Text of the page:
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Model Electronic Document Handling Policy

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This model policy is a supplement to LAWPRO Magazine: Cybercrime and law firms, published December 2013. This policy should be adapted to meet the specific requirements and technology in your firm.

This policy addresses the best practices for the handling, delivery, and exchange of electronic
documents. While the main areas of concern are with sending documents to outside parties, the same principles of security, privacy, and confidentiality exist within the office as well.

The Issues
Electronic documents can be easily changed by third parties who have the same software that was used to generate the original document. To guarantee the accuracy and integrity of an electronic document, steps must be taken to “lock down” or prevent unauthorized modification.

Electronic documents may contain “metadata” (automatically created information that lives inside the document itself). It may not be suitable or desirable for others to view this information. It may include creation date, amount of time spent editing the document, originating author, etc.

Electronic documents may also contain hidden “revision histories”; i.e., information about text or other content that was changed or deleted from previous versions. Electronic documents containing signatures may allow the recipient to copy and reuse the signature image without authorization.

Securing Your Documents
In order to ensure that we retain the integrity and security of electronic communications, documents should be exchanged with outside parties in ‘PDF’ (portable document format). PDF ensures that the presentation and content of the document cannot be changed by another party. PDF documents can be created easily from any software application (most notably Word and Excel, for our purposes) by printing the document to a special “Adobe PDF” entry in your list of available printers. Instead of selecting a physical printer for printing your work, you can choose “Adobe PDF”. You will be prompted for the name and destination of a PDF file to be created, and the PDF document will be created just as quickly as actually printing the document. Once this PDF file has been created, it can be emailed or stored just as Word or Excel documents would have been sent traditionally.

Working Collaboratively
If you are working collaboratively with another party, and do require them to have editing access to your documents, observe the following guidelines when sharing your work in Word, Excel or PowerPoint.

Unless you specifically need to monitor revisions when working collaboratively with another party, ensure that change tracking has been turned off. In versions of Office prior to Office 2010, go into Tools, Track Changes, Highlight Changes to check the setting. In Office 2010 go to the Review tab and select Track Changes.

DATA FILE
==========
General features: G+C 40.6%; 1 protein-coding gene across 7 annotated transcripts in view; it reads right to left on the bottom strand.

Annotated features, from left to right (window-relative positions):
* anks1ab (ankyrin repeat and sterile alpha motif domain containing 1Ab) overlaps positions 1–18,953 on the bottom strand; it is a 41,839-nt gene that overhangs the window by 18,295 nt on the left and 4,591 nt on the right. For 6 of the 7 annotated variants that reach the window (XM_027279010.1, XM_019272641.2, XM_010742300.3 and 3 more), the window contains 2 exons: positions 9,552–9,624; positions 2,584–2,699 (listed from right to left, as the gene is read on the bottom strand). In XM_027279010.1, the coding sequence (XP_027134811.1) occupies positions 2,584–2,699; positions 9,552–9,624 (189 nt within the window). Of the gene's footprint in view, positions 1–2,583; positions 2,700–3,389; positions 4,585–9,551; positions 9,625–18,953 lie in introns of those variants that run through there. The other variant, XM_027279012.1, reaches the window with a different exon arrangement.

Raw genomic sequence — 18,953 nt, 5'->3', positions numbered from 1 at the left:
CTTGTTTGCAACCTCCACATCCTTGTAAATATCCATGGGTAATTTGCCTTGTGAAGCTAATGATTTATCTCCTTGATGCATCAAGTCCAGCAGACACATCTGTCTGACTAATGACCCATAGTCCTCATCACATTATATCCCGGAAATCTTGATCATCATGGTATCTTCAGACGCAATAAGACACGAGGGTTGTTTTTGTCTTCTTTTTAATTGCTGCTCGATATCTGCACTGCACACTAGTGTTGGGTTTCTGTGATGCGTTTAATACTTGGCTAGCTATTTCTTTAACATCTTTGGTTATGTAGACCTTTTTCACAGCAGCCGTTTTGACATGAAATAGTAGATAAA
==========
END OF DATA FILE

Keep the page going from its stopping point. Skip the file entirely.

Ensure that you can view any hidden text, so you do not inadvertently distribute information. To check the setting, in versions of Office prior to Office 2010, select Tools, Options, View, and check the “Hidden Text” box. This will display any hidden text in your document. In Office 2010 go to the File tab, click Options, select Display and check the “Hidden Text” box. In versions of Office prior to Office 2010, ensure that “fast saves” are disabled. Check Tools, Options, Save, and ensure that the “Allow Fast Save” or “Enable Fast Save” boxes are unchecked. Before distributing any document, ensure that the document properties have been checked.

Check the File, Properties, and select the “Summary” tab and clear any inappropriate settings. Also take note of the Statistics and Custom tabs, which also may contain information unsuitable for distribution.

Once the collaboration is complete and the document is finalized, consider converting the document into PDF format in order to lock it down and prevent any further changes, or the inadvertent release of private information.

The procedures do introduce an extra layer of work required in the process of preparing documentation. However, the benefits of tighter security and confidentiality outweigh the costs of the extra effort required. If you have any questions or concerns about this policy, contact your supervisor for clarification or more information.

Land Acknowledgement

The offices of LAWPRO are located on the traditional territory of many nations including the Mississaugas of the Credit, Anishnabeg, Chippewa, Haudenosaunee and Wendat peoples. Toronto is covered by Treaty 13 with the Mississaugas of the Credit. LAWPRO respects and acknowledges the histories, languages, knowledge systems, and cultures of First Nations, Metis, and Inuit nations.

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